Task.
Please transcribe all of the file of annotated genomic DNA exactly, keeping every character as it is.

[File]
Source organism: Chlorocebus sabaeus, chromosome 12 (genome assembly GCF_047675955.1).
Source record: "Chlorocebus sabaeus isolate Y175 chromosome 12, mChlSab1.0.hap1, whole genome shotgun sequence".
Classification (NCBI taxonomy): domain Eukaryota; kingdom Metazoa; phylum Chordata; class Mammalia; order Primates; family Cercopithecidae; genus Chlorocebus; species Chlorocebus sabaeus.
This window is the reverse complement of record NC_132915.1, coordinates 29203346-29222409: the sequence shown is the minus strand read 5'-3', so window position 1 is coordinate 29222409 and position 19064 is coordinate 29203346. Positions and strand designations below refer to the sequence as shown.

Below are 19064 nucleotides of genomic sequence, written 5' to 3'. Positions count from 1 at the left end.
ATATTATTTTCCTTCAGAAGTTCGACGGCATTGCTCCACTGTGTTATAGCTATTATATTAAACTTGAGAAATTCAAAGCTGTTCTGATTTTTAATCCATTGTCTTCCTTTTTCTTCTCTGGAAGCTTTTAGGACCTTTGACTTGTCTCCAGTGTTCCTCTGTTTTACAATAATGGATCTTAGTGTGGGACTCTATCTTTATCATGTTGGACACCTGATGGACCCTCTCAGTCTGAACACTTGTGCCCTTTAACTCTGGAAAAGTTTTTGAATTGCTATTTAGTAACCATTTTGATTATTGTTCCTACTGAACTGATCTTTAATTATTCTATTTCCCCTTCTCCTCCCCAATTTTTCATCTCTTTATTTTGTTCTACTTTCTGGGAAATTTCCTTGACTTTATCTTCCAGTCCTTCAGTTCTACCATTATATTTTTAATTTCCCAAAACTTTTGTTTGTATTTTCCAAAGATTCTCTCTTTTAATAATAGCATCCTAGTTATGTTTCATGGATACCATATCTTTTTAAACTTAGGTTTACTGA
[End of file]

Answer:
Source organism: Chlorocebus sabaeus, chromosome 12 (genome assembly GCF_047675955.1).
Source record: "Chlorocebus sabaeus isolate Y175 chromosome 12, mChlSab1.0.hap1, whole genome shotgun sequence".
Classification (NCBI taxonomy): domain Eukaryota; kingdom Metazoa; phylum Chordata; class Mammalia; order Primates; family Cercopithecidae; genus Chlorocebus; species Chlorocebus sabaeus.
This window is the reverse complement of record NC_132915.1, coordinates 29203346-29222409: the sequence shown is the minus strand read 5'-3', so window position 1 is coordinate 29222409 and position 19064 is coordinate 29203346. Positions and strand designations below refer to the sequence as shown.

Below are 19064 nucleotides of genomic sequence, written 5' to 3'. Positions count from 1 at the left end.
ATATTATTTTCCTTCAGAAGTTCGACGGCATTGCTCCACTGTGTTATAGCTATTATATTAAACTTGAGAAATTCAAAGCTGTTCTGATTTTTAATCCATTGTCTTCCTTTTTCTTCTCTGGAAGCTTTTAGGACCTTTGACTTGTCTCCAGTGTTCCTCTGTTTTACAATAATGGATCTTAGTGTGGGACTCTATCTTTATCATGTTGGACACCTGATGGACCCTCTCAGTCTGAACACTTGTGCCCTTTAACTCTGGAAAAGTTTTTGAATTGCTATTTAGTAACCATTTTGATTATTGTTCCTACTGAACTGATCTTTAATTATTCTATTTCCCCTTCTCCTCCCCAATTTTTCATCTCTTTATTTTGTTCTACTTTCTGGGAAATTTCCTTGACTTTATCTTCCAGTCCTTCAGTTCTACCATTATATTTTTAATTTCCCAAAACTTTTGTTTGTATTTTCCAAAGATTCTCTCTTTTAATAATAGCATCCTAGTTATGTTTCATGGATACCATATCTTTTTAAACTTAGGTTTACTGA